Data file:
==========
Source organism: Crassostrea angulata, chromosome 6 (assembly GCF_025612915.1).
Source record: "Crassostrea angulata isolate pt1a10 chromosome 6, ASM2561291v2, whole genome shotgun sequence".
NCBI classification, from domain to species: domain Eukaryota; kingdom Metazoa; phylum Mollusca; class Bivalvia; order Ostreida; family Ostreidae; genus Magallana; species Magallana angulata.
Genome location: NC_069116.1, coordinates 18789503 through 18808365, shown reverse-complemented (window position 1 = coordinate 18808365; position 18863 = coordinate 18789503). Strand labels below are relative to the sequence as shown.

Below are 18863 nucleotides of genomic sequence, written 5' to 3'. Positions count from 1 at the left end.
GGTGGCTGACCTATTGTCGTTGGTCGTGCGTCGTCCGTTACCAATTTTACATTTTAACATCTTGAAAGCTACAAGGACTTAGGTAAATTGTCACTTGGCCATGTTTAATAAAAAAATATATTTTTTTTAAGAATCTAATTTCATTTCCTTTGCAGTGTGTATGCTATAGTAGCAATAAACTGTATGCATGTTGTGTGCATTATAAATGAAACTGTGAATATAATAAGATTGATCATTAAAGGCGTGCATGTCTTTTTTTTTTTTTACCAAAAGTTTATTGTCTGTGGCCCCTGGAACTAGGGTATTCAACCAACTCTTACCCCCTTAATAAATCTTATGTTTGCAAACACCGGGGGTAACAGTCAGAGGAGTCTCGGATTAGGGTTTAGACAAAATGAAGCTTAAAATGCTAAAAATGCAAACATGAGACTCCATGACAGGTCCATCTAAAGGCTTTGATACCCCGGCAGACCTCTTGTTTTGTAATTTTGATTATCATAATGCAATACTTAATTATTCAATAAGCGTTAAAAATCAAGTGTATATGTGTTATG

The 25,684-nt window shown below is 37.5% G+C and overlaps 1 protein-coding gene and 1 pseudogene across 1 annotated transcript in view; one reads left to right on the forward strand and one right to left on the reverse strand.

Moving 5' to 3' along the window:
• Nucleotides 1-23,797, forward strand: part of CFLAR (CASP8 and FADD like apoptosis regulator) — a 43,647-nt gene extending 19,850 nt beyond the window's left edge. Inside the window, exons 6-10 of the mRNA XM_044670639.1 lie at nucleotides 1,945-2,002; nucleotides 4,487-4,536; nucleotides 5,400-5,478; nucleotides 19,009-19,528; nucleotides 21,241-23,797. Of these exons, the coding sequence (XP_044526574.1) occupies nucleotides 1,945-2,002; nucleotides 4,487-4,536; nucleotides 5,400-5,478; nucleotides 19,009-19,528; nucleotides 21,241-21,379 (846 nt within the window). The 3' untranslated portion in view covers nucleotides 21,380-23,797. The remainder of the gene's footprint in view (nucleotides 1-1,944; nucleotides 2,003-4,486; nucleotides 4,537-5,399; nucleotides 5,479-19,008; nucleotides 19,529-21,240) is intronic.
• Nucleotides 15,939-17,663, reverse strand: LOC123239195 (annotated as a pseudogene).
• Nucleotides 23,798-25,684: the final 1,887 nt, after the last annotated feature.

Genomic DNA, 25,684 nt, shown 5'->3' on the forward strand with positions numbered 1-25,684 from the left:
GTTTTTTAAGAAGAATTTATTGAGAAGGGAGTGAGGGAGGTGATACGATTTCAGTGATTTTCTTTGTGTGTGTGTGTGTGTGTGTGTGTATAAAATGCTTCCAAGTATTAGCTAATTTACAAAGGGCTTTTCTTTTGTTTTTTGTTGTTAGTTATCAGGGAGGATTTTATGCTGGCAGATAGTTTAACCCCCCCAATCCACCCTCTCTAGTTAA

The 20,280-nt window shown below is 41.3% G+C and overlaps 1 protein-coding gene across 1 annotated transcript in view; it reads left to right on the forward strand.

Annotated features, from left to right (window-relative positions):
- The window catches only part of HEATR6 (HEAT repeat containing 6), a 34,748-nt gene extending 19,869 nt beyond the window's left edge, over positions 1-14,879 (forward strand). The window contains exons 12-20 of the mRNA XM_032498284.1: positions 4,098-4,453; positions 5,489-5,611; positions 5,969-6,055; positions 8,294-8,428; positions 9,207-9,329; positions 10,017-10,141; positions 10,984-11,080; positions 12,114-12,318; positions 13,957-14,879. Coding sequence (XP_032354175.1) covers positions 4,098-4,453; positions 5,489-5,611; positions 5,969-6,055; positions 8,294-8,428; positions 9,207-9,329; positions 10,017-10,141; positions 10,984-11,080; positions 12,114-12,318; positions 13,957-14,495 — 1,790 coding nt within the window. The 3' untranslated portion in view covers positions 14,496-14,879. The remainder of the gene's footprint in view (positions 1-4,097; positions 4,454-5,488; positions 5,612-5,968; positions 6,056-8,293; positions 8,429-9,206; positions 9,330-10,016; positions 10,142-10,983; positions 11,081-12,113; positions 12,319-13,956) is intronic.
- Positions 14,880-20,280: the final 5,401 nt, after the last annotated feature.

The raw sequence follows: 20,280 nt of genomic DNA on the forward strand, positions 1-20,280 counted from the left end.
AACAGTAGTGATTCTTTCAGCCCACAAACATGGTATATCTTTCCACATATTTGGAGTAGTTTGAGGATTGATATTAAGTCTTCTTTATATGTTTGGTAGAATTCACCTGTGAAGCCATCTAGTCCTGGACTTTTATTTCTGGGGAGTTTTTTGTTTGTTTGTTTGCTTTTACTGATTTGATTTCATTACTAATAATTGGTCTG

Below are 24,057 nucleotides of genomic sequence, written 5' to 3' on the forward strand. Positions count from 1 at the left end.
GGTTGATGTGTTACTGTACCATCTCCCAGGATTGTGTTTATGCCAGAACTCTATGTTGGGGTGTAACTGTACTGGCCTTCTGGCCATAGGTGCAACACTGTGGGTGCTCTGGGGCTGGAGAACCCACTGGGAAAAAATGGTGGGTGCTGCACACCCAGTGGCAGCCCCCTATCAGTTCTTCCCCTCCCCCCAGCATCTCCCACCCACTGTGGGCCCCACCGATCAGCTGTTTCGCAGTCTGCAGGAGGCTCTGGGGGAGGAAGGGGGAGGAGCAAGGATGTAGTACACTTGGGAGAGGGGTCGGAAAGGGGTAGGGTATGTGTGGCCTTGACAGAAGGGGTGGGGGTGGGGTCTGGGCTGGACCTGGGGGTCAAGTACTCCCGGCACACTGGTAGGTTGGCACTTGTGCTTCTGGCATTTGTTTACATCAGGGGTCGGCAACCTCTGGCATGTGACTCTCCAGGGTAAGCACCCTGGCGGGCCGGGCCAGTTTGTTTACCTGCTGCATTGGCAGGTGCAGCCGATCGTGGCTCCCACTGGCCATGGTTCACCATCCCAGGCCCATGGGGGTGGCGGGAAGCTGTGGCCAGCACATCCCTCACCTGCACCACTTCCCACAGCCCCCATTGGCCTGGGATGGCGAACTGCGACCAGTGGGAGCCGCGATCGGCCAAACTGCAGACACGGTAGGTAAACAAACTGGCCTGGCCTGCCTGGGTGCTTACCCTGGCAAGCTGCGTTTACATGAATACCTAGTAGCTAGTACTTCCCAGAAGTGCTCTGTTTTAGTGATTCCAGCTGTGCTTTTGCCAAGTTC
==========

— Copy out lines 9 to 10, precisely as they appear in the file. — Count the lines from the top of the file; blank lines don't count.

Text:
• Nucleotides 1-23,797, forward strand: part of CFLAR (CASP8 and FADD like apoptosis regulator) — a 43,647-nt gene extending 19,850 nt beyond the window's left edge. Inside the window, exons 6-10 of the mRNA XM_044670639.1 lie at nucleotides 1,945-2,002; nucleotides 4,487-4,536; nucleotides 5,400-5,478; nucleotides 19,009-19,528; nucleotides 21,241-23,797. Of these exons, the coding sequence (XP_044526574.1) occupies nucleotides 1,945-2,002; nucleotides 4,487-4,536; nucleotides 5,400-5,478; nucleotides 19,009-19,528; nucleotides 21,241-21,379 (846 nt within the window). The 3' untranslated portion in view covers nucleotides 21,380-23,797. The remainder of the gene's footprint in view (nucleotides 1-1,944; nucleotides 2,003-4,486; nucleotides 4,537-5,399; nucleotides 5,479-19,008; nucleotides 19,529-21,240) is intronic.
• Nucleotides 15,939-17,663, reverse strand: LOC123239195 (annotated as a pseudogene).